All audience members are given time to absorb the atmosphere and the dance in the first space. We are then invited to move, gently and calmly, to a raised area of steps from where we see Karen – a distant figure in flowing red dress – moving with slow grace and stateliness on the portico of the pavilion. The mistress of the household, a beautiful woman, who reaches beyond the duties, responsibilities and confining elements of her life, into creativity and self-renewing strength, in a world within and without.
Our gaze is shifted. The other four dancers (who I shall call ‘The Four’) move into our line of vision from different directions. Their costumes are multilayered white, colour and bell-shaped white-striped overdresses. Their costumes speak to me of fantasy and quirkiness, creativity and practicality, humour and stateliness, energy and calm, groundedness and otherworldliness. The music swells to gently fill this larger space. The Four move with articulateness, accuracy, strength, and greater complexity and speed than we have seen before.
They progress through individual, small and large group formations, interacting with harmony and complementarity. Their bell-shaped dresses are stately robes that morph into pliable costume-props… and church bells. They discard the bells and enter a series of more energetic and extended dance segments, balancing and interacting with each other and with the steps, balustrades, walls and paths of the garden.
While The Four move, interact and interweave on the pavilion portico, a very light sprinkling rain begins (if the rain had arrived any earlier, the performance may have had to be cancelled). An animated and disjointed interweaving of lively conversations, arguments, exclamations, disagreements, dramatic statements… to the sound of fragmented and disjointed voices and languages. We see facial expression, gesture and forceful touch improvisation.
Standing in the gentle rain, I am invited to share more fully as The Four dance in four knee-deep pools; I no longer care if I am splashed through their vigorous movement of legs and body – I share with them the element of water. I enjoy Patti’s serenity and strength, Helene’s energy and virtuosity, Eve’s relaxed flexibility and articulation, and Caterina’s vibrancy and control. I also enjoy the flow, rapport, warmth and trust of their attention and interaction in solos, duets, trios and quartets. The ordinary is transformed – anew.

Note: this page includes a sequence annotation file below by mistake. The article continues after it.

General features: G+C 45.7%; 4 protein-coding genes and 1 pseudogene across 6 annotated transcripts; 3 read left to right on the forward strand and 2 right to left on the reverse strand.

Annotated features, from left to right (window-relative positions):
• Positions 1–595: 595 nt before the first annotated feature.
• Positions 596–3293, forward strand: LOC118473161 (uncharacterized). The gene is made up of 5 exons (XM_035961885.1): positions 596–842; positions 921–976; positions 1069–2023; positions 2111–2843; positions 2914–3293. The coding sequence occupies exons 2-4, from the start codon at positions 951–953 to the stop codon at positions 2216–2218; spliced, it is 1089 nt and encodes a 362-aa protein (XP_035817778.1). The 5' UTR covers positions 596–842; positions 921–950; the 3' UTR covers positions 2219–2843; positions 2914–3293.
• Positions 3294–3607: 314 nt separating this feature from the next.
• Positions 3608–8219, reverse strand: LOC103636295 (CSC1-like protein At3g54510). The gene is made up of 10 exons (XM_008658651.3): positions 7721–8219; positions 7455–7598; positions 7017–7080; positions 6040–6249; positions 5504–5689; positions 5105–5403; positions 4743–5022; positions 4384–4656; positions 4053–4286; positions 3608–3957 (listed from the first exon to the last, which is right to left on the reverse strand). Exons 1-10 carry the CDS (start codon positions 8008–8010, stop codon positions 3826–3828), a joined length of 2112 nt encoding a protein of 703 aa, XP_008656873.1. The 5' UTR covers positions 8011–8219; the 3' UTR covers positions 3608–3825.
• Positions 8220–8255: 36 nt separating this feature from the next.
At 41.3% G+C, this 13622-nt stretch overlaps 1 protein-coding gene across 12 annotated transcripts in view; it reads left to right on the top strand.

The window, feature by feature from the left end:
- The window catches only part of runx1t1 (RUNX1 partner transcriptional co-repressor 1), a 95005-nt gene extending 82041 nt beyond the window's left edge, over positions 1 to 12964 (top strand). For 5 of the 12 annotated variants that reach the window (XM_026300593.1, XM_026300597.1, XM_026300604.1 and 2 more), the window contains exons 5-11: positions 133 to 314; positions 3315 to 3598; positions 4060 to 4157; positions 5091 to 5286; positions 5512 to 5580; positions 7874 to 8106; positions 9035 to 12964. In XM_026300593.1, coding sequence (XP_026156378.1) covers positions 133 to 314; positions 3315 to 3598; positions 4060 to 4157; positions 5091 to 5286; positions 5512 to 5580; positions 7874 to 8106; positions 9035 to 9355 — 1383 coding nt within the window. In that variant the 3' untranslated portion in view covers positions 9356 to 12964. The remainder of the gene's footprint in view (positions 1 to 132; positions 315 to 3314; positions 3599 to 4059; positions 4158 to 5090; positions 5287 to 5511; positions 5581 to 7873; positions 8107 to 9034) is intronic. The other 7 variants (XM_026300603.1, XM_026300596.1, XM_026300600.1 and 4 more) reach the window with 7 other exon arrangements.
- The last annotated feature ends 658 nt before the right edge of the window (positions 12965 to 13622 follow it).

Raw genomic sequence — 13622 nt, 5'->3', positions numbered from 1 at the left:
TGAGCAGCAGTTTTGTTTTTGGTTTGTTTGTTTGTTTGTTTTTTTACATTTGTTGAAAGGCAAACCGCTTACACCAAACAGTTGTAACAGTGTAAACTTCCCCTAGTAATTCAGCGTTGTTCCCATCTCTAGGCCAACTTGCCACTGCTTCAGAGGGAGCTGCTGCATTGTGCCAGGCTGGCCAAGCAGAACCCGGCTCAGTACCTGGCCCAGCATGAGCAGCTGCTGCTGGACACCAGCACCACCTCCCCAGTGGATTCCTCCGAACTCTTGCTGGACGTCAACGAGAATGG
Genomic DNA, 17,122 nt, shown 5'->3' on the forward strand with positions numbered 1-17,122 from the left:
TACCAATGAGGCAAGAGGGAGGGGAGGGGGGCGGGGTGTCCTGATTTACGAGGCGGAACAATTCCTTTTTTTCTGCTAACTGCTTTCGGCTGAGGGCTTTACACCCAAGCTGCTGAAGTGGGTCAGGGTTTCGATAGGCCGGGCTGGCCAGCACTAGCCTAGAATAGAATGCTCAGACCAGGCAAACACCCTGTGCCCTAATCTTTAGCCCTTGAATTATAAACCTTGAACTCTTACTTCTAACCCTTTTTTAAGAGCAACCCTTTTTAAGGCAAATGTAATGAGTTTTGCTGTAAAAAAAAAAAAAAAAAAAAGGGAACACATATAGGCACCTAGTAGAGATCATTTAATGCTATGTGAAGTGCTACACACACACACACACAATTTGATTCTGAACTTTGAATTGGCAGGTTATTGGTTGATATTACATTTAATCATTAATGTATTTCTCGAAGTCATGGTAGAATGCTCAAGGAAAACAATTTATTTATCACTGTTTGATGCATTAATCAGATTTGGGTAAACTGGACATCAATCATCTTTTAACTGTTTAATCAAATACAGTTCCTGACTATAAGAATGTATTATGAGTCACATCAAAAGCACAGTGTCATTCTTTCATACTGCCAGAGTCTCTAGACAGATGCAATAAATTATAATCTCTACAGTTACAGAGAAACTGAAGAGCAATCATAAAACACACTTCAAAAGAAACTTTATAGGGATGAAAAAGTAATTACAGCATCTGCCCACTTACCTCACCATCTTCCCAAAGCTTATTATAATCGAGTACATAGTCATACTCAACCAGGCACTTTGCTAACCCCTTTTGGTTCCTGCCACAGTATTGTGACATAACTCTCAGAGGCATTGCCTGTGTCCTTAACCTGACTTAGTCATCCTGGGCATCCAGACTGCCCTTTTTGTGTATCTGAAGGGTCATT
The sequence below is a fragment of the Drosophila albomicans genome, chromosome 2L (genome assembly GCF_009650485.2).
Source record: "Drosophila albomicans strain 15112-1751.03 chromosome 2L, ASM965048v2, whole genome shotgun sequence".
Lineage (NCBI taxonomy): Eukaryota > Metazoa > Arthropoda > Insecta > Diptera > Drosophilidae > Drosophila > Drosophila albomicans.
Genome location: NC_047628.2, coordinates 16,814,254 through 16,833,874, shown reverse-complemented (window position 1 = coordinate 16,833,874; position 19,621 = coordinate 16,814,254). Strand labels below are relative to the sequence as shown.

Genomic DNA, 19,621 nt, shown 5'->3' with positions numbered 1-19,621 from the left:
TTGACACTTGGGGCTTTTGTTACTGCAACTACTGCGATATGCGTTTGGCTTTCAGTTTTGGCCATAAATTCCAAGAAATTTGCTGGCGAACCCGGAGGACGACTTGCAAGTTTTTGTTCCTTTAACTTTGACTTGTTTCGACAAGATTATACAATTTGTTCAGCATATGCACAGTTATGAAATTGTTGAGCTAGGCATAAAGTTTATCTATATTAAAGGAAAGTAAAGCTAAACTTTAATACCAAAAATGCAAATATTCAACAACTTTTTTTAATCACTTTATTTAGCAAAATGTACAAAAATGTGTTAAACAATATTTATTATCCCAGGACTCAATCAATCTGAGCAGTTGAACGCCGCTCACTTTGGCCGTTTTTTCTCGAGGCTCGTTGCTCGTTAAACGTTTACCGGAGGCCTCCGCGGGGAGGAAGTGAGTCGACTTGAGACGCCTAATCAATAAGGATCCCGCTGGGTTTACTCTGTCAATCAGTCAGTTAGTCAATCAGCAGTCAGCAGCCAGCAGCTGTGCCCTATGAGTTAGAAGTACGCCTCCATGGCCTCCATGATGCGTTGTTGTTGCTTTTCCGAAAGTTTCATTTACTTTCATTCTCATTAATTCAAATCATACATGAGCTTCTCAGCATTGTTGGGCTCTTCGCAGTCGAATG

Our attention is drawn, up high and to the side, to the solitary figure of Marie, in vine-covered pergola, reaching, turning, unhurried, at peace, alone, longing, the ambivalence of expectation, need, desire, optimism, serenity. The Four move again, pausing in dance in the pool of the central fountain. Karen guides them back towards the area of the dance’s beginning. While we are still in this garden, something important yet needs to be considered anew.
As we arrive back where we started, The Four are lying or moving slowly on squares of grass at the four corners of this now familiar pergola, while Karen guides Marie back to the centre point once again. I sense resolution, an embracing, loving and cherishing of the ‘alone’ ones. As these women dance the different roles and ‘being-nesses’ of women, so perspectives and expectations are revisited, and something new is born. And during this final section, the sun breaks through as if choreographed to appear exactly then. I feel affirmed, as a woman, and wish to linger in this place of calm, beauty and nurturing. Perhaps many among the audience feel likewise, as they remain to interact with the dancers and drink cups of iced tea.
Once again, I wonder how this work could be taken to more people. Could it be reset in another context? Perhaps film? As an audience member I peer through branches, discover framed views of dancers and learn to accept the partial obscuring of dancers; this often feels like creative, dreamy moments of film. Yes, much would be lost of the atmosphere of the lived experience, but much could be captured and added too. Not surprising perhaps that the choreographer, Marie, is also a dance film-maker in Norway.